This came up when doing development a work. An experienced programmer who was new to TypeScript asked how to test a private static method. For many languages, you wouldn't test a private method directly; only indirectly through other methods.

This private static method on a class, seemed test worthy to her. So, how do you do it? There are a few ways.

The Setup

Since, my team works in Angular, I'll assume we're using an Angular project with Karma and Jasmine. Let's create the class:

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1export class ClassWithStaticMethod {
2 private static staticMethod(input: string): string {
3 return input;
4 }
5}

I have a super simple method here; one that accepts a string input and returns it. The method is private and static. This type of structure would generally be used for a utility method inside the class; which is most likely called by other public methods in the same class.

But, for the purposes of testing, we want to call the method directly.

The Test Structure

Let's create the test structure:

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1describe('ClassWithStaticMethod', () => {
2 it('should call private method', () => {
3 const input = 'This is a test';
4 });
5});

There is a describe block; and a single test. Inside the test I created a simple constant, that we can use to send into the method and out of the method.

Call the method directly

First, you can call the method directly:

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1expect(ClassWithStaticMethod.staticMethod(input)).toBe(input);

In JavaScript there is no such thing as a private methodl. You will get compiler errors, here though:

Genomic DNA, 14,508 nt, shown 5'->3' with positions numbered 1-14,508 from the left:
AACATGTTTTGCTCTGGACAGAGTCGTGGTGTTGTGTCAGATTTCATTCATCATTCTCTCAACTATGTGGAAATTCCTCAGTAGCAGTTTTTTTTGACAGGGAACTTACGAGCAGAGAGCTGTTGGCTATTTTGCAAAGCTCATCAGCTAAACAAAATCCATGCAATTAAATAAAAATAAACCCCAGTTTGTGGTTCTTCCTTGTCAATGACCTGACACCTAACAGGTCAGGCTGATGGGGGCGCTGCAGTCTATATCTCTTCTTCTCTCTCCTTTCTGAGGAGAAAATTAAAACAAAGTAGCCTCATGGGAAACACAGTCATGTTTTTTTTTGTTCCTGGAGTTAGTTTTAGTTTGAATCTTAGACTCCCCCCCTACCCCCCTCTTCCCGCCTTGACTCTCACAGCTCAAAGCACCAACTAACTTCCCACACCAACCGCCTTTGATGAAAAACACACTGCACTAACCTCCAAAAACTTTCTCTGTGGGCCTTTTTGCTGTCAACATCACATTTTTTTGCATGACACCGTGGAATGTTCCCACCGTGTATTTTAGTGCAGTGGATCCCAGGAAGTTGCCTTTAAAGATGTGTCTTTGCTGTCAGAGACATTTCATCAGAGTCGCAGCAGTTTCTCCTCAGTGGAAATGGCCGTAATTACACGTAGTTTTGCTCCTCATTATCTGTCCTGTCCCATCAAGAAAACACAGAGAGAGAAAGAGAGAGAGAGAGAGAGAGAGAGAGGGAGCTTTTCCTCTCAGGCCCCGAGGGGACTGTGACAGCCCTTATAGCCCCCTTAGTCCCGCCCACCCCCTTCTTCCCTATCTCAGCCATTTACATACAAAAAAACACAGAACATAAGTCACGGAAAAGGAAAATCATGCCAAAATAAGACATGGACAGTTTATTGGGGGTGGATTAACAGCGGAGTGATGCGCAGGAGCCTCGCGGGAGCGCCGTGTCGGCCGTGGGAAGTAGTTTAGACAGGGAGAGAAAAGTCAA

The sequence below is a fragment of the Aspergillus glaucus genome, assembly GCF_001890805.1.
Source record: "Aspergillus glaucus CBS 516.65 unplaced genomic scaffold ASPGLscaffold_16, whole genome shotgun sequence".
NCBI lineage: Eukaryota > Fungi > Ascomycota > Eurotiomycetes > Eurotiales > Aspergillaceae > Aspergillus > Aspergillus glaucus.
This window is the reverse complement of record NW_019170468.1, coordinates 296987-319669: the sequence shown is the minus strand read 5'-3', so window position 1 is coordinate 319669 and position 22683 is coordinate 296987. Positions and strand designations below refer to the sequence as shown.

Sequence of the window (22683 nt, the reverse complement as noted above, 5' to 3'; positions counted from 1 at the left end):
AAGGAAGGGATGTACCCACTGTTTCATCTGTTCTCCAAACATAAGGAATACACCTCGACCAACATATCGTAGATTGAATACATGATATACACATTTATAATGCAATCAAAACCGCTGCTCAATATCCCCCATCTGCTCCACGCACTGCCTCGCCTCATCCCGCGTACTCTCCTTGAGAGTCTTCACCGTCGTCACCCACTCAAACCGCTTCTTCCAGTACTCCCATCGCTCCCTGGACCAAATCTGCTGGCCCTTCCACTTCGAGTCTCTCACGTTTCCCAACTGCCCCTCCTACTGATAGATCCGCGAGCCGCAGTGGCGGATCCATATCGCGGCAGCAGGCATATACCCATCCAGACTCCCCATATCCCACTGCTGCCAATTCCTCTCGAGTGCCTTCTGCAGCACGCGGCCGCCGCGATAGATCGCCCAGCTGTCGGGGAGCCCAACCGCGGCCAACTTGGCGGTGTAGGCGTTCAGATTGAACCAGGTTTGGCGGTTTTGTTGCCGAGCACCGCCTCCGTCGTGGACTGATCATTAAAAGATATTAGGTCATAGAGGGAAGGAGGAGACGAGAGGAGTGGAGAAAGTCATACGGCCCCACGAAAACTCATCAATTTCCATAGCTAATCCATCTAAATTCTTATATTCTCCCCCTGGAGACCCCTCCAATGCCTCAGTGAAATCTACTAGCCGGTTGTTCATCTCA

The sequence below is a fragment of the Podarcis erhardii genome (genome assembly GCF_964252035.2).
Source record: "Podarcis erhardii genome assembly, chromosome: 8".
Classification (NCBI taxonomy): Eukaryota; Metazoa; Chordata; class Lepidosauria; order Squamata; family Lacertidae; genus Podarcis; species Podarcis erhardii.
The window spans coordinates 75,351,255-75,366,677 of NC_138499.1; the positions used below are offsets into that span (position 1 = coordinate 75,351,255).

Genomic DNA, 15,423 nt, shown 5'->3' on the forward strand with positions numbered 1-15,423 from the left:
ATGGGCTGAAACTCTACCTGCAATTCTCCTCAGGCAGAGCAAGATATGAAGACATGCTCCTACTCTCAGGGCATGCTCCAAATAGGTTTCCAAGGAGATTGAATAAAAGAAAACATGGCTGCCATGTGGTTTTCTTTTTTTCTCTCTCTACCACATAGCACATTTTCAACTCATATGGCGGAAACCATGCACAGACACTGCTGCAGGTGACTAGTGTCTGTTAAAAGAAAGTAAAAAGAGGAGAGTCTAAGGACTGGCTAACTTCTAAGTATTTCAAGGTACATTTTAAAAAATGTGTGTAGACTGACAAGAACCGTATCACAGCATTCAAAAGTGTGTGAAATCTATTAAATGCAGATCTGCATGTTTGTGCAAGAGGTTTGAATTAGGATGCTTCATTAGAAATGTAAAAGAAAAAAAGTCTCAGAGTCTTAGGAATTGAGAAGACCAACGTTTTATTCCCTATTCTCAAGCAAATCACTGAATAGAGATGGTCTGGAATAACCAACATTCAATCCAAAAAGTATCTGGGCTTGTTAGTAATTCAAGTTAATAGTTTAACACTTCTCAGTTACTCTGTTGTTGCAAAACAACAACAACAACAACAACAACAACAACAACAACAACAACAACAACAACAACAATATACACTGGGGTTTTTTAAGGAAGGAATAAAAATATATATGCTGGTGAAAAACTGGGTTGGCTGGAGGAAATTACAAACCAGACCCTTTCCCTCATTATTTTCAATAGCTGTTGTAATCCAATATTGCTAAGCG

The error is:

TS2341: Property 'staticMethod' is private and only accessible within class 'ClassWithStaticMethod'.

Our code will work in the browser, but will not compile in TypeScript. You may remember from last week, that we know how to TypeScript to ignore the error, with the ts-ignore directive:

Now we are good to go. No code errors and this works.

Use Object Array Notation with a String Literal

We can also access properties using object array notation:

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1expect(ClassWithStaticMethod['staticMethod'](input)).toBe(input);

Instead of using the property notation to get the method, like we did in the previous section, we are listing the name of the method inside the square brackets.

Unfortunately, this will also give you an error:

The error is:

TSLint: object access via string literals is disallowed(no-string-literal

This error relates to Angular's default TSLint settings, so not an explicit TypeScript error. Still something that will make it difficult. Last week I also wrote about a way to ignore TS Lint errors, using tslint:disable-next-line. Add that before the line:

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1// tslint:disable-next-line
2expect(ClassWithStaticMethod['staticMethod'](input)).toBe(input);

Use Object Array Notation with a variable

A third option is to use the Object Array Notation with a variable. Then we don't have to mess around TSlint or TypeScript settings:

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1const methodName = 'staticMethod';
2 expect(ClassWithStaticMethod[methodName](input)).toBe(input);

Final Thoughts

As with many programming challenges, there are multiple ways to tackle and solve them. I hope you learned something about testing private methods that will help you solve your issue.